Wifi; a sexy form/structure; an easy to use interface; it seems that Cube (or someone else) has the potential to be the Apple of the 3d printing world.
I could see my father buying something like this; while he would never end up with a reprap.
For myself; and most of HN I would imagine they would go the open route; but there are a lot of people (This thing needs to be in Sky Mall) that I think are potential customers here.
To make use of this the person would need to know what 3d printing is, know where to get models or make 3d models (doubtful), get materials and then spend time printing and perfecting.
Not something the average user would do no matter how "sexy" the packaging is for this. If they really wanted something made that they'd managed to design, they would likely go with one of the many online companies that offer 3d printing as a service and offer a wide variety of materials and sizes (without the person having to invest in a 3d printer up front or learning how they work).
As another poster mentioned above, I personally would much rather go with something like the Solidoodle machine which is half the price; not as sexy but I'm not sure that the target market for 3d printing at this time is looking for "sexy".
One day when 3d printing becomes more mainstream and much cheaper (200-300 range and buy it at Best Buy/Target), I could see the sexy form factor and wifi becoming something to have.
I wouldn't recommend the Chinese ABS, (the thickness QA is so poor that whatever money you save buying cheap plastic is then spent constantly recalibrating your printer to account for the thickness changes) but 3dprinterstuff is good enough.
" 4/9/12 - Please note that we have experienced a significant increase in pricing from our supplier. The above pricing partially reflects this increase. We hope that the increase is temporary and that as more suppliers come on-line, that pricing will be able to be reduced."
That is unfortunate, as I believe everyone in the US was getting PLA filament from the same extruder in Ohio.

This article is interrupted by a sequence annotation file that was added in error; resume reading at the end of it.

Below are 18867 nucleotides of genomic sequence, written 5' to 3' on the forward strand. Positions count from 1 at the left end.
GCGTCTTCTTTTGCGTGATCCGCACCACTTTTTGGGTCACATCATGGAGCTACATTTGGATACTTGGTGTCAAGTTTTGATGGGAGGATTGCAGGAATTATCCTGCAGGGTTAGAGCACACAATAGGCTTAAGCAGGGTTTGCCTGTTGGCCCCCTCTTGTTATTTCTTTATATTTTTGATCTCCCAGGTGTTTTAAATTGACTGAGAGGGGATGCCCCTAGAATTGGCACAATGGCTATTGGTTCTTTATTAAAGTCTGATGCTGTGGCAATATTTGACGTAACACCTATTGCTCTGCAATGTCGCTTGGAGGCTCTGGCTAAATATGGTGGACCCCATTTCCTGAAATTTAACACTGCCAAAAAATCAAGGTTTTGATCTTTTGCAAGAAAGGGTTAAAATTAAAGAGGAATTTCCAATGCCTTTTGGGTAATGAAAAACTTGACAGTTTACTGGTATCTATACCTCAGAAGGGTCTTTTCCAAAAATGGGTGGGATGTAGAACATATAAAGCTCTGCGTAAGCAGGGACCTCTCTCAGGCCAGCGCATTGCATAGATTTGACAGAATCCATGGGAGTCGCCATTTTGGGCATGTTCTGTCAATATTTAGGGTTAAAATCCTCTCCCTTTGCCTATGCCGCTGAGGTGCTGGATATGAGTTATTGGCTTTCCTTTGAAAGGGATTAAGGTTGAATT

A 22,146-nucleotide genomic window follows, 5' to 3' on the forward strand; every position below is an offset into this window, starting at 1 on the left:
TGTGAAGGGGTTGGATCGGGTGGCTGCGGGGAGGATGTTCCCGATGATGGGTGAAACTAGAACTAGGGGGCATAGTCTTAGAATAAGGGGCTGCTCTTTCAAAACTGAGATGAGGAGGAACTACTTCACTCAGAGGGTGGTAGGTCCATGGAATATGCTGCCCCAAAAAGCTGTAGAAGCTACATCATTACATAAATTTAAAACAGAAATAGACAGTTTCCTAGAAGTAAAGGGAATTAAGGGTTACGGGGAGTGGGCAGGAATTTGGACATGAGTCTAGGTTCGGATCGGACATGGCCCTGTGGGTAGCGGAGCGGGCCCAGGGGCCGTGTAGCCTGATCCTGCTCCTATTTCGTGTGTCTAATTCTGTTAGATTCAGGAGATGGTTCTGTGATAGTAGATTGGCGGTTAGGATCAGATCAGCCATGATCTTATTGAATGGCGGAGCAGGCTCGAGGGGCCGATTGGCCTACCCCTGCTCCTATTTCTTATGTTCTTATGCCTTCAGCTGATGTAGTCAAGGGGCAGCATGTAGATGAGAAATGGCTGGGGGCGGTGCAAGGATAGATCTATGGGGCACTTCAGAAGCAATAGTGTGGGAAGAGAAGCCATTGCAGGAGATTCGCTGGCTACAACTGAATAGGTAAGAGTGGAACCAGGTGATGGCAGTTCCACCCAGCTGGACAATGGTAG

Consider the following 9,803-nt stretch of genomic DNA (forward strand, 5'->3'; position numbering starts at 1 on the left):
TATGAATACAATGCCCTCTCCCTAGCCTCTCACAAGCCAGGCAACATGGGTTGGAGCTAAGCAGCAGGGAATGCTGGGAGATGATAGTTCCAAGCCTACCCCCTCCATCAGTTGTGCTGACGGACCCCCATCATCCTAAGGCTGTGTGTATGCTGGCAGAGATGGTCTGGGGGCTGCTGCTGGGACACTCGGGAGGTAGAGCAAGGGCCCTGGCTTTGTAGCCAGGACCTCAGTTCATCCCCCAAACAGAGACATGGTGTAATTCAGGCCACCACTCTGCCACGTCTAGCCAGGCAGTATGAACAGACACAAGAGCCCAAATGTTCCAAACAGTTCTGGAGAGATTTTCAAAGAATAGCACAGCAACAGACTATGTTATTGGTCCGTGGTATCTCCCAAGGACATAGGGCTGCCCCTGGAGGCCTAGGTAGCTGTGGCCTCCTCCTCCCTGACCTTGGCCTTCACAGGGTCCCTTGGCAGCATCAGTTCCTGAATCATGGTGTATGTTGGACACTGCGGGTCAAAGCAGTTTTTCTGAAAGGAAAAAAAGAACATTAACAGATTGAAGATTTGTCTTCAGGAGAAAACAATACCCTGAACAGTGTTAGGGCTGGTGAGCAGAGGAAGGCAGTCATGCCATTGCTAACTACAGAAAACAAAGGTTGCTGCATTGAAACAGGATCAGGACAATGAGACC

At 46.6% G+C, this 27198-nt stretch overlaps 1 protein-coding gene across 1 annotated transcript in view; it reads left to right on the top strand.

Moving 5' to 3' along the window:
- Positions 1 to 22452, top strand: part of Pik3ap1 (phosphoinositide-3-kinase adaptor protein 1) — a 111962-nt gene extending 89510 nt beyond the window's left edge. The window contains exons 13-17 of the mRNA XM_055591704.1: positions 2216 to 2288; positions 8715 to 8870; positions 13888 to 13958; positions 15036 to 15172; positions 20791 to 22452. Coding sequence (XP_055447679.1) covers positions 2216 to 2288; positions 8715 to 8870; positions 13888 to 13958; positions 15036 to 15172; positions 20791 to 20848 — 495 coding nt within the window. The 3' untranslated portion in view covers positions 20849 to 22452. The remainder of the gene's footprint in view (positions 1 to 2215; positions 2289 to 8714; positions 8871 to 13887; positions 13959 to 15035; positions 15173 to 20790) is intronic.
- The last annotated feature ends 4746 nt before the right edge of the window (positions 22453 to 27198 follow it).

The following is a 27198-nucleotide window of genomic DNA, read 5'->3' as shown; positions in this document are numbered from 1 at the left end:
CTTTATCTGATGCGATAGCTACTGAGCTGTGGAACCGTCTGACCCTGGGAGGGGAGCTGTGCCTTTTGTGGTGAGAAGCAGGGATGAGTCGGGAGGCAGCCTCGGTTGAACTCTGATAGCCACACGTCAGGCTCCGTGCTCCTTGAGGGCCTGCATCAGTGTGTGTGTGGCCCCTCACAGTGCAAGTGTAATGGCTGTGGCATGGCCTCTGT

The joke, here, of which there are two, is that of course you can't print another cartridge. You'd spend 5kg of plastic to print a 4.9kg cartridge.
The second joke is that while you could conceivably print a cartridge housing, and fill it with counterfeit filament, it still wouldn't work. This because Cube uses the same business model as HP or Stratasys (I assume) where the printer's cheap, but the cartridges are expensive. Both HP and Stratasys use cartridges with chips in them that keep track of how much filament's been used, and it's probably too much to hope that Cube cartridges will be as easy to hack as Stratasys cartridges. A $5 cryptocard chip more than pays for itself if it doubles your profit margin, and if the printer phones home, it'll be real hard to break the scheme.
Why would people bother with reverse engineering their proprietary (and expensive) system, when you could go ahead and spend the time improving the fully open systems that are out there?
It doesn't specify what the head speed is, so think "slow". 50mm/s, if that.
"A review of the Solidoodle after numerous hours of printing. But for a few tuneup adjustments here and there, it has been problem free. If only there was a heated build platform the prints would be totally awesome (instead, as you might expect with ABS on a cold piece of acrylic, the first few layers are not even)."
I might take the plunge and get the $549 version. Although I must admit, I have no idea what I'd make with it.
It also doesn't say how large the cartridges are. Or how much they cost. It's also got a pretty small build volume, and a completely proprietary toolchain, including model files. (???)
This is one of the great potentials of even these mini-3d printers: you can truly de-homogenize your indoor environment and make it very interesting.
I'm inspired by Black Rock City to see all the forgotten parts of our lives more beautiful. 3d printing will help :)
I saw them in action at CES, and the quality was pretty poor compared to what the Replicators at the Makerbot booth were doing. Perhaps they haven't improved since then.
I've been shopping around for 3d printers for a few months now, and this is the best resolution I've seen.
How fast can these things make the objects, though? Does it take minutes or hours? Could you build a small business selling toys and stuff with one of them?
On other commercials machines, like SLA/SLS, that use lasers to quickly build material, they're more based about how tall the part is when it's built and the detail required.
Small business wouldn't be based around just printing - this is really tough. You're really going to need to offer other value-adds to actually make money as small plastic 3DP parts are basically a commodity at this point.
Also the page show the image of a sandal in free creations section. Would it be possible use it as an actual footwear?
Given that the build envelope is only 5.5 cubic inches, I also don't think you could actually make adult size footwear.